Please use this identifier to cite or link to this item: http://ahro.austin.org.au/austinjspui/handle/1/12116
Title: Acupuncture and standard emergency department care for pain and/or nausea and its impact on emergency care delivery: a feasibility study.
Authors: Zhang, Anthony L;Parker, Shefton J;Smit, De Villiers;Taylor, David McD;Xue, Charlie C L
Affiliation: Emergency and Trauma Centre, The Alfred Hospital, Melbourne, Victoria, Australia
Department of Emergency, Austin Health, Heidelberg, Victoria, Australia
School of Health Sciences, RMIT University, Bundoora, Victoria, Australia
Issue Date: 7-Mar-2014
Citation: Acupuncture in Medicine : Journal of the British Medical Acupuncture Society 2014; 32(3): 250-6
Abstract: To evaluate the feasibility of delivering acupuncture in an emergency department (ED) to patients presenting with pain and/or nausea.A feasibility study (with historical controls) undertaken at the Northern Hospital ED in Melbourne, Australia, involving people presenting to ED triage with pain (VAS 0-10) and/or nausea (Morrow Index 1-6) between January and August 2010 (n=400). The acupuncture group comprised 200 patients who received usual medical care and acupuncture; the usual care group comprised 200 patients with retrospective data closely matched from ED electronic health records.Refusal rate was 31%, with 'symptoms under control owing to medical treatment before acupuncture' the most prevalent reason for refusal (n=36); 52.5% of participants responded 'definitely yes' for their willingness to repeat acupuncture, and a further 31.8% responded 'probably yes'. Over half (57%) reported a satisfaction score of 10 for acupuncture treatment. Musculoskeletal conditions were the most common conditions treated n=117 (58.5%), followed by abdominal or flank pain n=49 (24.5%). Adverse events were rare (2%) and mild. Pain and nausea scores reduced from a mean±SD of 7.01±2.02 before acupuncture to 4.72±2.62 after acupuncture and from 2.6±2.19 to 1.42±1.86, respectively.Acupuncture in the ED appears safe and acceptable for patients with pain and/or nausea. Results suggest combined care may provide effective pain and nausea relief in ED patients. Further high-quality, sufficiently powered randomised studies evaluating the cost-effectiveness and efficacy of the add-on effect of acupuncture are recommended.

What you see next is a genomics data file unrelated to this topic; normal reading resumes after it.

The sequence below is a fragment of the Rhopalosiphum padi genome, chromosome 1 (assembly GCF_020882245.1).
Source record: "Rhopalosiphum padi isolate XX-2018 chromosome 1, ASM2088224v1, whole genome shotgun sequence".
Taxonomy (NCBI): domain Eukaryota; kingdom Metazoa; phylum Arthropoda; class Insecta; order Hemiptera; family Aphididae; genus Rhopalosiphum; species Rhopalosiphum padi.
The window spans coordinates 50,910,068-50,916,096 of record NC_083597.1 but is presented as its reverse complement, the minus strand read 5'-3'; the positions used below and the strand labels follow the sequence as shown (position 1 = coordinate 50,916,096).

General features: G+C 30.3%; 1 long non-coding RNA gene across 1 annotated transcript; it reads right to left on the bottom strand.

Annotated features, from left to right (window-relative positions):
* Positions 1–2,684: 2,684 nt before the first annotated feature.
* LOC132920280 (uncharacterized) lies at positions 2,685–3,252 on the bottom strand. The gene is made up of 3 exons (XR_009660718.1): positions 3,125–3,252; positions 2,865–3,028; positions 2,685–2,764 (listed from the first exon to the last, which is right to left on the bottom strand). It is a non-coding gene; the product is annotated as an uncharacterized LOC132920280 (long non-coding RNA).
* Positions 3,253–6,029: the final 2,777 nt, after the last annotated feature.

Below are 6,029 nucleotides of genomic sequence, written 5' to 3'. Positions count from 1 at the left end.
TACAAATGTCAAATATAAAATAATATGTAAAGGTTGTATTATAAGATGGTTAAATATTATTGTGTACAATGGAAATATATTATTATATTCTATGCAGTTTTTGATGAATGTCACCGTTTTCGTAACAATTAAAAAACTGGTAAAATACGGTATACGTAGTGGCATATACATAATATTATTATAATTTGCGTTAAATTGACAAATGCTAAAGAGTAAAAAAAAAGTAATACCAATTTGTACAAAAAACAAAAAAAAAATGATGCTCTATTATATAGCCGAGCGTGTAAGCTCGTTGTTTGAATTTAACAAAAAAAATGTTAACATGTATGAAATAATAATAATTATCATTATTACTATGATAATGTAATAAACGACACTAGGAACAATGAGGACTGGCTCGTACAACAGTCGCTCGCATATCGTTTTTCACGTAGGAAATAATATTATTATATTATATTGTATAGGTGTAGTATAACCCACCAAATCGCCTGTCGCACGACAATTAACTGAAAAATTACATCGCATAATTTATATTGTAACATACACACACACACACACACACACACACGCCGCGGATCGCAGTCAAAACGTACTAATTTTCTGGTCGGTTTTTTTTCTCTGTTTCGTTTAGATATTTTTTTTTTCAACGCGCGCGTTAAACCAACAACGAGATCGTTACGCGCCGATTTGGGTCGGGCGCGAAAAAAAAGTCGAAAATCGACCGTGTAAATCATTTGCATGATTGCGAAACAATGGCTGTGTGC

Internal ID Number: 24610638
URI: http://ahro.austin.org.au/austinjspui/handle/1/12116
DOI: 10.1136/acupmed-2013-010501
URL: http://www.ncbi.nlm.nih.gov/pubmed/24610638
Type: Journal Article
Subjects: ACCIDENT & EMERGENCY MEDICINE
ACUPUNCTURE
COMPLEMENTARY MEDICINE
PAIN MANAGEMENT
PAIN RESEARCH
Acupuncture Therapy
Adult
Aged
Aged, 80 and over
Emergency Medical Services
Emergency Service, Hospital.statistics & numerical data
Feasibility Studies
Female
Humans
Male
Middle Aged
Nausea.therapy
Pain Management
Retrospective Studies
Young Adult
Appears in Collections:Journal articles

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